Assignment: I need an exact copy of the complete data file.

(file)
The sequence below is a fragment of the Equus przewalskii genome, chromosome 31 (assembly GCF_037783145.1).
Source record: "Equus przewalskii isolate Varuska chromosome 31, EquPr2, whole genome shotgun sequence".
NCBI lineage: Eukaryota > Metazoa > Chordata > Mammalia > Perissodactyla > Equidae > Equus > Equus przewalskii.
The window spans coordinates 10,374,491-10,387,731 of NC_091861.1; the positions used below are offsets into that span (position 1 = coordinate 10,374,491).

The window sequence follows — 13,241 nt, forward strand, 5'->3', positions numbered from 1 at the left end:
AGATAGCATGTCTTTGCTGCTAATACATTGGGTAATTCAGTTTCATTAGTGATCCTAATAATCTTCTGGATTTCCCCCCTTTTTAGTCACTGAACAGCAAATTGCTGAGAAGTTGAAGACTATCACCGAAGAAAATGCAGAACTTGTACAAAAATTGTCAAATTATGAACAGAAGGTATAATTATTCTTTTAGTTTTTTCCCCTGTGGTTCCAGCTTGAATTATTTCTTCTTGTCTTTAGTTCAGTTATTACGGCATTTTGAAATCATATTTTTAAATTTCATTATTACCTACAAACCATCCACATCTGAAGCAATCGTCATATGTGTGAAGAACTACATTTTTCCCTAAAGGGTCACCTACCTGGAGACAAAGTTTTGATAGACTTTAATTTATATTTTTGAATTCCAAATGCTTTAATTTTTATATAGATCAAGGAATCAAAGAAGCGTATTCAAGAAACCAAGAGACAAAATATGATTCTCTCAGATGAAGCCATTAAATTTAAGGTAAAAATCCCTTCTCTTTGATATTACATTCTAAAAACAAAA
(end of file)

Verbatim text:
The sequence below is a fragment of the Equus przewalskii genome, chromosome 31 (assembly GCF_037783145.1).
Source record: "Equus przewalskii isolate Varuska chromosome 31, EquPr2, whole genome shotgun sequence".
NCBI lineage: Eukaryota > Metazoa > Chordata > Mammalia > Perissodactyla > Equidae > Equus > Equus przewalskii.
The window spans coordinates 10,374,491-10,387,731 of NC_091861.1; the positions used below are offsets into that span (position 1 = coordinate 10,374,491).

The window sequence follows — 13,241 nt, forward strand, 5'->3', positions numbered from 1 at the left end:
AGATAGCATGTCTTTGCTGCTAATACATTGGGTAATTCAGTTTCATTAGTGATCCTAATAATCTTCTGGATTTCCCCCCTTTTTAGTCACTGAACAGCAAATTGCTGAGAAGTTGAAGACTATCACCGAAGAAAATGCAGAACTTGTACAAAAATTGTCAAATTATGAACAGAAGGTATAATTATTCTTTTAGTTTTTTCCCCTGTGGTTCCAGCTTGAATTATTTCTTCTTGTCTTTAGTTCAGTTATTACGGCATTTTGAAATCATATTTTTAAATTTCATTATTACCTACAAACCATCCACATCTGAAGCAATCGTCATATGTGTGAAGAACTACATTTTTCCCTAAAGGGTCACCTACCTGGAGACAAAGTTTTGATAGACTTTAATTTATATTTTTGAATTCCAAATGCTTTAATTTTTATATAGATCAAGGAATCAAAGAAGCGTATTCAAGAAACCAAGAGACAAAATATGATTCTCTCAGATGAAGCCATTAAATTTAAGGTAAAAATCCCTTCTCTTTGATATTACATTCTAAAAACAAAA